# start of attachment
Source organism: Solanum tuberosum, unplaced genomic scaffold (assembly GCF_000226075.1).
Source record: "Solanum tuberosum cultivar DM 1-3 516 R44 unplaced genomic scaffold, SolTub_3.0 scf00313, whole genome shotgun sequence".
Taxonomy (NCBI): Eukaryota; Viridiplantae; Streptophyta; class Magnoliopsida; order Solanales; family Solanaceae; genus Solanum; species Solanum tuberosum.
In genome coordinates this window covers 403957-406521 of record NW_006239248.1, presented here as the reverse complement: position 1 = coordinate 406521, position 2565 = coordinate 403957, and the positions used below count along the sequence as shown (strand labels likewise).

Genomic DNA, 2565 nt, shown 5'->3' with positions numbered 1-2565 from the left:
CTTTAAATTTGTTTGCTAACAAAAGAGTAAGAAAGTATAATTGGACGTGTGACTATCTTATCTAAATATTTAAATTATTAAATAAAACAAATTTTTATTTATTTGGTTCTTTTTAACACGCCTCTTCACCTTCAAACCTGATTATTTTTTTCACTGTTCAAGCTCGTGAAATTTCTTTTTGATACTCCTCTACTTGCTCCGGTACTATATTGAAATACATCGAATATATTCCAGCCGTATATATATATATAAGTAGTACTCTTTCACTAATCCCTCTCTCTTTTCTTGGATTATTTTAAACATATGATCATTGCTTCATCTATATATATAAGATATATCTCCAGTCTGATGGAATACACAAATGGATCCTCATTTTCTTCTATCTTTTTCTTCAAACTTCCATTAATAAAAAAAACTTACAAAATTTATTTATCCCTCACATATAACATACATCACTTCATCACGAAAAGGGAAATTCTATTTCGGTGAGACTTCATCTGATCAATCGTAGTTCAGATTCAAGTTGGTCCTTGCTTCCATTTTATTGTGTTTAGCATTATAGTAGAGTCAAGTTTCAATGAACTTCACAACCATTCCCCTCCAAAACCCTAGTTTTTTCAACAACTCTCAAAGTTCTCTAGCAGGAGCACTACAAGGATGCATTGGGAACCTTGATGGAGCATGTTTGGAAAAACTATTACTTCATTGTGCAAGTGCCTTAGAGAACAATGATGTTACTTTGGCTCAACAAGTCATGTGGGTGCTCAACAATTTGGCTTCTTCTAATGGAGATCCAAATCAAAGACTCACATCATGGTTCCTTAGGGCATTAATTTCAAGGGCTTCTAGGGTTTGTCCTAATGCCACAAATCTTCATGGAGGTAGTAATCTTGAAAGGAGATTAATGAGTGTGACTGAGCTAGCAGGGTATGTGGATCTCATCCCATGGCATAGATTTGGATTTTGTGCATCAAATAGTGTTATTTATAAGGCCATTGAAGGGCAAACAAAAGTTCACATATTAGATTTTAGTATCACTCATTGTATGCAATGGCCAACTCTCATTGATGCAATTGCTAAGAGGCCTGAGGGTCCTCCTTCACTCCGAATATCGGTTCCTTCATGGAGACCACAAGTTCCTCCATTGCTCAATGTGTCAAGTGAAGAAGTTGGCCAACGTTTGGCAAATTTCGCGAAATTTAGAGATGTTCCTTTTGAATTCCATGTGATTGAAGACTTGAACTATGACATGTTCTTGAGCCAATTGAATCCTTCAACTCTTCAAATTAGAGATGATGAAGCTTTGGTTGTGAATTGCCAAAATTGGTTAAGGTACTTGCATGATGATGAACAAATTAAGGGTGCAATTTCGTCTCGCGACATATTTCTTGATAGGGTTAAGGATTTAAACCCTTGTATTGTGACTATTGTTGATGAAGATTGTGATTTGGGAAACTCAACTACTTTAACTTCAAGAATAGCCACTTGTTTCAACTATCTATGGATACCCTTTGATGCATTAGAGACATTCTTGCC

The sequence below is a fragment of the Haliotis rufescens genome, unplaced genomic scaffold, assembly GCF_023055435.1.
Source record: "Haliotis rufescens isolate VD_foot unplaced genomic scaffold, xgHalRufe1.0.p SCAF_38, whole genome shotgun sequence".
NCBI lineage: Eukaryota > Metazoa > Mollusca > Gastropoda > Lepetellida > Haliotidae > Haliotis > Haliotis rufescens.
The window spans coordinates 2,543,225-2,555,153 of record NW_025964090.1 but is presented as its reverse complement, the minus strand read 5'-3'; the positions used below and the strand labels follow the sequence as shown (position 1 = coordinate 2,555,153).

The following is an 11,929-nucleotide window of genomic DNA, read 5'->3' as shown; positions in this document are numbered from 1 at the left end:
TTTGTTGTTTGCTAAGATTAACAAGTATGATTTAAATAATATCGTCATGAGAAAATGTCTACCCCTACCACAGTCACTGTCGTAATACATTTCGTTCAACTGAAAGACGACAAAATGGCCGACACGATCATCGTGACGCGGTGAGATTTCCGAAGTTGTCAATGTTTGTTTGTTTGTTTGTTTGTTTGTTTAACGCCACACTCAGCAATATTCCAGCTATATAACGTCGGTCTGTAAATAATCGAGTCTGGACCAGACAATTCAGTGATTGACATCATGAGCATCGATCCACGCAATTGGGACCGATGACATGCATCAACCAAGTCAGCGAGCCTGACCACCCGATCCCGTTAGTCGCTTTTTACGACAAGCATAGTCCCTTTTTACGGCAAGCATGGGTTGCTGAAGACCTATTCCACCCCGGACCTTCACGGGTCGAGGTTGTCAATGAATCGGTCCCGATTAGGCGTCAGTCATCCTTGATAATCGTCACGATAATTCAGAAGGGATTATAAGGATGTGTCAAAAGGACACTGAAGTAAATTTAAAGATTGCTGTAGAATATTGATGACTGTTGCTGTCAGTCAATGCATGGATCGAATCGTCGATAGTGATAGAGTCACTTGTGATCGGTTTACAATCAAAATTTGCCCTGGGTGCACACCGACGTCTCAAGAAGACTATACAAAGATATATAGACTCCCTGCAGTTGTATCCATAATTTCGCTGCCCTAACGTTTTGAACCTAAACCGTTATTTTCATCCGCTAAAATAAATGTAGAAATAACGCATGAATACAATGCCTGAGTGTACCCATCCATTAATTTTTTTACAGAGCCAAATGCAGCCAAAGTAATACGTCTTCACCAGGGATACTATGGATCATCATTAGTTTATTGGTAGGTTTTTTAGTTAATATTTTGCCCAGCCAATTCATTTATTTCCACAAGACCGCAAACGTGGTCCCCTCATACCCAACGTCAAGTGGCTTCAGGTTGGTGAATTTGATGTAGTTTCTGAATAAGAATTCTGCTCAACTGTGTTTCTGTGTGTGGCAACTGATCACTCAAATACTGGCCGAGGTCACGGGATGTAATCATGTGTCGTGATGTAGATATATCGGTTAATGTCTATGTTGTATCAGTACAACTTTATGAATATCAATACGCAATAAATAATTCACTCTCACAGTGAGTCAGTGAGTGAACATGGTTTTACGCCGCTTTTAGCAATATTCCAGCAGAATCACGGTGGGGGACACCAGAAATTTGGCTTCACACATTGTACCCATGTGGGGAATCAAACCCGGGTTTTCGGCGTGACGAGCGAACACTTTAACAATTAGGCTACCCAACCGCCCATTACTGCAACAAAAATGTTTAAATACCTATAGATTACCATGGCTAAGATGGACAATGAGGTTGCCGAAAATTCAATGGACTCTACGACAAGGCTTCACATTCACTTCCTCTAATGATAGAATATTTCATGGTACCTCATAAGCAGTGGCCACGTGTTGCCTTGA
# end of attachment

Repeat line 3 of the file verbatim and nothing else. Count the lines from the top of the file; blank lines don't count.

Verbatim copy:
Taxonomy (NCBI): Eukaryota; Viridiplantae; Streptophyta; class Magnoliopsida; order Solanales; family Solanaceae; genus Solanum; species Solanum tuberosum.